The reactionary platitudes of Hague the moderniser

The Tories have embraced half-baked sociology based on fear and fantasy
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The Independent Online
"SPEAKING LAST week to an invited audience of Pinochet supporters at the Rotherham branch of Opus Dei, the Leader of the Opposition set out his vision of a new, young Britain. Modern Britain, he said, enjoyed the jokes of Julian Clary as well as the prose of Archbishop Cranmer, the novels of Will Self and the essays of Dr Johnson, Blur and Oasis as well as Elgar and Walton. He himself was strongly attracted to the Manic Street Preachers. Modern Britain was a place fascinated by Michael Portillo holiday specials on TV. It welcomed the future while being respectful of the past. `We may talk about Calvin Klein trunks but we wear M&S Y-fronts,' he said. Britain was a land of chips and ciabatta, of pebble- dash and designer values, of Moss Bros and Versace, of Players full-strength and of high-quality hashish."

Perhaps William Hague's toe-curlingly awful thoughts on the Conservative future are beyond parody. Yet his speech delivered to the Centre for Policy Studies on Tuesday was important, for it showed the strength of the collective Conservative fantasy. Blairite Cool Britannia is now, apparently, rivalled by a tepid, Hagueite version. It is "urban, ambitious, sporty, fashion- conscious, multi-ethnic, brassy, self-confident and international". With the zeal of an astronomer watching some strange new planet swim into his ken, the opposition leader discovers people watch MTV and EastEnders. They thrive, he tells us excitedly, in "big industrial estates and housing estates".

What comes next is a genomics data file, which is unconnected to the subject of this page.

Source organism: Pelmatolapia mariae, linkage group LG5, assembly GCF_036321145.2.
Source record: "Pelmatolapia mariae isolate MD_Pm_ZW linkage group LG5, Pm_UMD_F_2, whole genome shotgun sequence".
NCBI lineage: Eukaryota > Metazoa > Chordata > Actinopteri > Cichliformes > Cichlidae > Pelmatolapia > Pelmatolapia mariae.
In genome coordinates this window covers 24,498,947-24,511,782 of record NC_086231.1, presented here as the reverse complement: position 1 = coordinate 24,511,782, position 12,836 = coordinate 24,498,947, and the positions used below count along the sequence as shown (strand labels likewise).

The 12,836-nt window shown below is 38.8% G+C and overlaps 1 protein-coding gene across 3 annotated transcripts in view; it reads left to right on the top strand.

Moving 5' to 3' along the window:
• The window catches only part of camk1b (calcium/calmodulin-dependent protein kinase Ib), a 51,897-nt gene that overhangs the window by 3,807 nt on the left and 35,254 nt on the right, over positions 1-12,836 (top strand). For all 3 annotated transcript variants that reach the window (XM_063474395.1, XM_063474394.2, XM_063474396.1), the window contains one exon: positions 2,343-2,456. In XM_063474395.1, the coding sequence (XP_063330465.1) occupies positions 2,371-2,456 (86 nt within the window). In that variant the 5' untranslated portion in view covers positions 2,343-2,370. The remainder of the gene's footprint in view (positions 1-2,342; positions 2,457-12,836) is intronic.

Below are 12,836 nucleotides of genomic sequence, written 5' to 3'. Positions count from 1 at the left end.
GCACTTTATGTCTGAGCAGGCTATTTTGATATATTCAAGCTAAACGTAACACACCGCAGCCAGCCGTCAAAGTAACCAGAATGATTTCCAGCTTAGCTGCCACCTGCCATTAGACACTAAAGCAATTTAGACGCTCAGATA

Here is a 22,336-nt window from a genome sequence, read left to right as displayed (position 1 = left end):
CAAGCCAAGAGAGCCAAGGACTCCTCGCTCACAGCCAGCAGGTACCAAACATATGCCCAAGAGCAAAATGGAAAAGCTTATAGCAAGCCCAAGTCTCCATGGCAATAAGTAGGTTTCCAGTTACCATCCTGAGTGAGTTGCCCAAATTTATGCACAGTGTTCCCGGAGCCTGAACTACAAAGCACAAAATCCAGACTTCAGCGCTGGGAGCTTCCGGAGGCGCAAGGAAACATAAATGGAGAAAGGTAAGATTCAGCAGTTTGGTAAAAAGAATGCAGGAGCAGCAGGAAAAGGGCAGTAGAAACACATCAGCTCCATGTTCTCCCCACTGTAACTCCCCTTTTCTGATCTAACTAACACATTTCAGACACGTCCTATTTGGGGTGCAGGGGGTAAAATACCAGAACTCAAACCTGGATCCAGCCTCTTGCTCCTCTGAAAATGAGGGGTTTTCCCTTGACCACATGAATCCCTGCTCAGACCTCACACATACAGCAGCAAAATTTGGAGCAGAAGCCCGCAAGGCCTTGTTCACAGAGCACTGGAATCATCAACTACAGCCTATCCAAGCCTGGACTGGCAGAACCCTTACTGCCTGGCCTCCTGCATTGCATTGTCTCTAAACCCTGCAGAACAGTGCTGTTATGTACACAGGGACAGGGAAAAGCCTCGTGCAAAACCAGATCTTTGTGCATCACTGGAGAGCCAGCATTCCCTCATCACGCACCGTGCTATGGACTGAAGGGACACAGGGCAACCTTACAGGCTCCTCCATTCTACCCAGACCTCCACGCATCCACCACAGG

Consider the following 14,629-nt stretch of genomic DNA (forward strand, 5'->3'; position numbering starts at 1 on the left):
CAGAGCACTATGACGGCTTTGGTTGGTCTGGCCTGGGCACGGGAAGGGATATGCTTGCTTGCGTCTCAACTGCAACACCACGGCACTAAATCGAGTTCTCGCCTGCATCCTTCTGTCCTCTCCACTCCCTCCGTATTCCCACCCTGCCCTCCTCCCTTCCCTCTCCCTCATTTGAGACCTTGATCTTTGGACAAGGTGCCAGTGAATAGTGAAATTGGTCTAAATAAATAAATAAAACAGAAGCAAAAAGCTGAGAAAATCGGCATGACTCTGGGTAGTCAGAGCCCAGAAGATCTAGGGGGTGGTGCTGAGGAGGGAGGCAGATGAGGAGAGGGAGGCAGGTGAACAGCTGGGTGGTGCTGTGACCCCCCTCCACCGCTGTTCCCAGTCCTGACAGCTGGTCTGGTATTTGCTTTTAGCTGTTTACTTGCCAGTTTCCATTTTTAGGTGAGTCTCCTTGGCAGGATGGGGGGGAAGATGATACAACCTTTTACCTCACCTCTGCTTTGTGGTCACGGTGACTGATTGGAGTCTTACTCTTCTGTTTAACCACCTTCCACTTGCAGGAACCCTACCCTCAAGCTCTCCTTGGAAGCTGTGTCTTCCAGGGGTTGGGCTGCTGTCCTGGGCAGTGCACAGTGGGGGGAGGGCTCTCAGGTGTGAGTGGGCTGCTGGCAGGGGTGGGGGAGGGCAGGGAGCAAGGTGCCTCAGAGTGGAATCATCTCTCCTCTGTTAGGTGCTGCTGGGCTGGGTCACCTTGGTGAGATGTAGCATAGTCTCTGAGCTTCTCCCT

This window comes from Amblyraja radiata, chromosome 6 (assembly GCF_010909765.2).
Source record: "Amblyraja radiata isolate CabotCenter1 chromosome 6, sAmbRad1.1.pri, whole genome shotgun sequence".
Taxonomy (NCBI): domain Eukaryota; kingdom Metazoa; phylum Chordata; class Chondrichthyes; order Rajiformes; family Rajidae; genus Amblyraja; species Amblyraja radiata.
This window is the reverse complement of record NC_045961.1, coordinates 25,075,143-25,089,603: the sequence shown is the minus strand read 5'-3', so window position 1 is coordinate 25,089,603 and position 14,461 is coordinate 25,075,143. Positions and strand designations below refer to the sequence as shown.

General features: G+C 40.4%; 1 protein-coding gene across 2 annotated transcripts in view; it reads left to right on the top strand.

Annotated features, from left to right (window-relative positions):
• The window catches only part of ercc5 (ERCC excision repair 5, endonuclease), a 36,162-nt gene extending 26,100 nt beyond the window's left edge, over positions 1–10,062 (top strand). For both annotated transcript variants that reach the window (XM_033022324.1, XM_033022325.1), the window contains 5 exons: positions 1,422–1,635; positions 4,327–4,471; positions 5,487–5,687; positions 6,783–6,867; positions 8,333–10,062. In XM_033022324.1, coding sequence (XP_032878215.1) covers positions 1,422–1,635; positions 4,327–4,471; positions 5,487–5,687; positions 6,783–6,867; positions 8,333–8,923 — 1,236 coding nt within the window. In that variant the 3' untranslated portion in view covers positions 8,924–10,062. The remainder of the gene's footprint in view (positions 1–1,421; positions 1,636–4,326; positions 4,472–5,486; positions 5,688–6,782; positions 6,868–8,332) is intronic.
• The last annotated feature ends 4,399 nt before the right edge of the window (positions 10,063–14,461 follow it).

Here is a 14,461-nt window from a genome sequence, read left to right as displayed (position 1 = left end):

Mr Hague's discovery of modernity has all the gaucherie of the curate with the guitar. His vignettes evoke a parodic version of "Britishness". "We laugh at others, but laugh more at ourselves. We love our animals more than we love each other." This, surely, is Britain as an Ealing comedy. It is also political prose at its self-serving, dishonest worst. Hague's "we" is intrusive. Who is he to claim political advantage from our choice of clothes, music, and food? We live in a time when whole areas of life have been de-politicised. Politicians are remote because there is less for them to do. "We" therefore see little of them. As an attempt at getting back into a world gone apolitical, the Hague sermon offers political values where they are least wanted.

For all its quivering, insincere embrace of modernity this was a speech of reactionary platitude. Half-baked sociology has now moved from the left to the right in British politics. Unappealing myths about national identity are served up by Mr Hague as daily Tory bread. He claims that "the individualism of family and of local identity" are uniquely British virtues. As opposed, presumably, to those unsatisfactory continentals with large families who run the Mafia. Mr Hague has been watching too many movies over Christmas. Family structures in modern Western Europe are pretty uniform as nuclear units. Where Britain leads the field is in its record-beating divorce rates - not, perhaps, the Eurosceptic's strongest card.

But it is when we turn to his picture of capitalism (known in polite society as "market-enterprise") and of Europe that this melange of politically correct conservatism reaches its fatuous climax. Hagueite Britain is uniquely virtuous. For this latter-day John of Gaunt it is an island set in a silvery sea. It believes in "voluntary associations" rather than the state and is blessed with an unusual openness and social mobility. By contrast, says the Conservative sociologist, "Europe" is corporatist. The Continent is ruled by a "European social model" - inspired, or corrupted, by anti-capitalist Catholic social teaching - which seems always to be hanging around street corners waiting for the unsuspecting Brit.